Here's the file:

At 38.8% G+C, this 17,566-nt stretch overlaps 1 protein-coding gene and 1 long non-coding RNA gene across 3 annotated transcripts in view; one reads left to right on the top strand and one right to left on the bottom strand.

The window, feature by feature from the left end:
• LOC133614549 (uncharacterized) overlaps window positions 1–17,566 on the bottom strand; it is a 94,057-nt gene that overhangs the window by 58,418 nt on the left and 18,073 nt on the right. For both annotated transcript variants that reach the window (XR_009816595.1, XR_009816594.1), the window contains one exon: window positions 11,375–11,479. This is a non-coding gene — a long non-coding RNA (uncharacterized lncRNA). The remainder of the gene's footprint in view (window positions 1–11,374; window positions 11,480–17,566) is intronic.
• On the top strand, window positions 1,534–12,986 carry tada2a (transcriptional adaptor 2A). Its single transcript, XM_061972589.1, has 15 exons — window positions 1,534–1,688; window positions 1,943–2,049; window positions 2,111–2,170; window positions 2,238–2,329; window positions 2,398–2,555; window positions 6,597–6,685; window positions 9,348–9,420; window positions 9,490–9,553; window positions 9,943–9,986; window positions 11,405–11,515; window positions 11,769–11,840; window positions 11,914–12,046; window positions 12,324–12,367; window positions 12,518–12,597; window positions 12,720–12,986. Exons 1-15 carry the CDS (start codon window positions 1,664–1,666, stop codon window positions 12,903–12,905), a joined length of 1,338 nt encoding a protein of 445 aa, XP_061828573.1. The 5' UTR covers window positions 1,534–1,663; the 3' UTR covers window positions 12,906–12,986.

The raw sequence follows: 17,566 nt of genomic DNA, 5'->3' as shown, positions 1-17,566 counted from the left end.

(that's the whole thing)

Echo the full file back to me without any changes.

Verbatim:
At 38.8% G+C, this 17,566-nt stretch overlaps 1 protein-coding gene and 1 long non-coding RNA gene across 3 annotated transcripts in view; one reads left to right on the top strand and one right to left on the bottom strand.

The window, feature by feature from the left end:
• LOC133614549 (uncharacterized) overlaps window positions 1–17,566 on the bottom strand; it is a 94,057-nt gene that overhangs the window by 58,418 nt on the left and 18,073 nt on the right. For both annotated transcript variants that reach the window (XR_009816595.1, XR_009816594.1), the window contains one exon: window positions 11,375–11,479. This is a non-coding gene — a long non-coding RNA (uncharacterized lncRNA). The remainder of the gene's footprint in view (window positions 1–11,374; window positions 11,480–17,566) is intronic.
• On the top strand, window positions 1,534–12,986 carry tada2a (transcriptional adaptor 2A). Its single transcript, XM_061972589.1, has 15 exons — window positions 1,534–1,688; window positions 1,943–2,049; window positions 2,111–2,170; window positions 2,238–2,329; window positions 2,398–2,555; window positions 6,597–6,685; window positions 9,348–9,420; window positions 9,490–9,553; window positions 9,943–9,986; window positions 11,405–11,515; window positions 11,769–11,840; window positions 11,914–12,046; window positions 12,324–12,367; window positions 12,518–12,597; window positions 12,720–12,986. Exons 1-15 carry the CDS (start codon window positions 1,664–1,666, stop codon window positions 12,903–12,905), a joined length of 1,338 nt encoding a protein of 445 aa, XP_061828573.1. The 5' UTR covers window positions 1,534–1,663; the 3' UTR covers window positions 12,906–12,986.

The raw sequence follows: 17,566 nt of genomic DNA, 5'->3' as shown, positions 1-17,566 counted from the left end.